I just corrected a bug using this:


Now I'd like to understand what it means, and why it works!

up vote 190 down vote accepted

COM is the grand father of .NET. They had pretty lofty goals with it, one of the things that COM does but .NET completely skips is providing threading guarantees for a class. A COM class can publish what kind of threading requirements it has. And the COM infrastructure makes sure those requirements are met.

This is completely absent in .NET. You can use a Queue<> object for example in multiple threads but if you don't lock properly, you'll have a nasty bug in your code that is very hard to diagnose.

The exact details of COM threading are too large to fit in a post. I'll focus on the specifics of your question. A thread that creates COM objects has to tell COM what kind of support it wants to give to COM classes that have restricted threading options. The vast majority of those classes only support so-called Apartment threading, their interface methods can only safely be called from the same thread that created the instance. In other words, they announce "I don't support threading whatsoever, please take care of never calling me from the wrong thread". Even if the client code actually does call it from another thread.

There are two kinds, STA (Single Threaded Apartment) and MTA. It is specified in the CoInitializeEx() call, a function that must be called by any thread that does anything with COM. The CLR makes that call automatically whenever it starts a thread. For the main startup thread of your program, it gets the value to pass from the [STAThread] or [MTAThread] attribute on your Main() method. Default is MTA. For threads that you create yourself it is determined by your call to SetApartmentState(). Default is MTA. Threadpool threads are always MTA, that cannot be changed.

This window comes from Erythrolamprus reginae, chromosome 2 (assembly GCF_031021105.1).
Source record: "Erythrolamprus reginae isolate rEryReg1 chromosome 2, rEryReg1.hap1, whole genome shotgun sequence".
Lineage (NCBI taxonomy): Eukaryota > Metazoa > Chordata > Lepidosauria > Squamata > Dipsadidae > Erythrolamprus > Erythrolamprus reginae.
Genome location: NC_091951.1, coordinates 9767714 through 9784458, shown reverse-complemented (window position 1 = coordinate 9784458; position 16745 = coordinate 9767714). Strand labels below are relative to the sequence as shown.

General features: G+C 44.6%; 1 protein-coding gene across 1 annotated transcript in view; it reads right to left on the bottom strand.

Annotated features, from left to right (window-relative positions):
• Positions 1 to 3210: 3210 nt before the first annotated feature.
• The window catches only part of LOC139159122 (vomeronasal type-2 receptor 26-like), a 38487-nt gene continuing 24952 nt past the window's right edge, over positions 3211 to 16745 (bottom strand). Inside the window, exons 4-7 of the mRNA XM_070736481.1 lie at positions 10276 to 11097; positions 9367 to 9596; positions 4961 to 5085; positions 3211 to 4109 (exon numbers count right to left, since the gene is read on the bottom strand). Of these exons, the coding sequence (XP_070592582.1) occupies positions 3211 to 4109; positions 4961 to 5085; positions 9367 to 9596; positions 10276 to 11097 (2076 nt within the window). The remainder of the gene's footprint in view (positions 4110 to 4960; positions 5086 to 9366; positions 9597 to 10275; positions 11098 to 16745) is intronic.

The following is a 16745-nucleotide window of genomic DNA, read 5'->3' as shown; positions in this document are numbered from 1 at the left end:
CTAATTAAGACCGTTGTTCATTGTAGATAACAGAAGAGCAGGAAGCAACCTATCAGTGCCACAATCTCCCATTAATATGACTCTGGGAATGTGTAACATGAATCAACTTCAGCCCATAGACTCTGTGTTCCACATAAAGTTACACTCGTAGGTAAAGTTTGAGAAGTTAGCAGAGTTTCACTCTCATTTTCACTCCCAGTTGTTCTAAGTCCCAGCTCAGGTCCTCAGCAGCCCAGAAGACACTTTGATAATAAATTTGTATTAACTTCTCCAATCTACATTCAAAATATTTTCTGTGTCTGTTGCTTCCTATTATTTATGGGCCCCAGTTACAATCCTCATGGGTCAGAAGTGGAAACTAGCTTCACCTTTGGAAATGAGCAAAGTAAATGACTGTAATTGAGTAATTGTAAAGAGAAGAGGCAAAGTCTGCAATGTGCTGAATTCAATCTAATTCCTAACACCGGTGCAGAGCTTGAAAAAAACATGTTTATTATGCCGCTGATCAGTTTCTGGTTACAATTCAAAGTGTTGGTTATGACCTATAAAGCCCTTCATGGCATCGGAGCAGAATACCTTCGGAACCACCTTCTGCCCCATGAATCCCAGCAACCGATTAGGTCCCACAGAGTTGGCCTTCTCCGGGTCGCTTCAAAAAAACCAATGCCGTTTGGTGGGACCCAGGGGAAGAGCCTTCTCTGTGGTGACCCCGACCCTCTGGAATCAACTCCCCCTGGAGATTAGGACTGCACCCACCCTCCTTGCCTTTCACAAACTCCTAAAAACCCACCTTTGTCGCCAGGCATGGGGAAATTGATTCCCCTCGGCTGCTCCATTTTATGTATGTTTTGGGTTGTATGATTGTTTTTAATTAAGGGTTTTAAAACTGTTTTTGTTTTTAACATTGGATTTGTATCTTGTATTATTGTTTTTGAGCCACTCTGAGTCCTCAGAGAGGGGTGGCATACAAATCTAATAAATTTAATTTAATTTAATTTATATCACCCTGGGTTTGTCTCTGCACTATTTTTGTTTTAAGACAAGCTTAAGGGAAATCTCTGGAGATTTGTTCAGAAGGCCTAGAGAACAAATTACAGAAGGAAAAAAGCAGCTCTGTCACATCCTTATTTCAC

There's lots of code in Windows that requires an STA. Notable examples are the Clipboard, Drag + Drop and the shell dialogs (like OpenFileDialog). The UI thread of a WPF or Windows Forms project should always be STA, as does any thread that creates a window.

The promise you make to COM that your thread is STA however does require you to follow the single-thread apartment contract. They are pretty stiff and you can get pretty hard to diagnose trouble when you break the contract. Requirements are that you never block the thread for any amount of time and that you pump a message loop. The latter requirement is met by a WPF or Winforms' UI thread but you will need to take care of it yourself if you create your own STA thread. The common diagnostic for breaking the contract is deadlock.

There's quite a bit of support built-in the CLR to support these requirements btw, helping you to keep out of trouble. The lock statement for example will pump a message loop when it blocks on an STA thread. Most synchronization classes do as well, Mutex being a notable exception. This however only takes care of the never-block requirement, you still need to create your own message loop. Application.Run() in both WPF and Winforms.

I've previously contributed an answer that contains more details about the significance of having a message loop to keep COM happy. You'll find the post here.

  • 2
    Excellent answer! The bug that I resolved was for a thread that I created for a long-running report builder which used WPF controls to build parts of the report, so that makes sense, though I'm not aware that that thread has a message loop on it. – Benjol Nov 12 '10 at 23:33
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    I seriously had to read the MSDN post several times to understand it, Your answer is very clear and well written. Thank you! – ak3nat0n Apr 26 '11 at 4:20
  • 4
    this response is thorough and awesome. – Joshua Evensen Jul 8 '13 at 20:33

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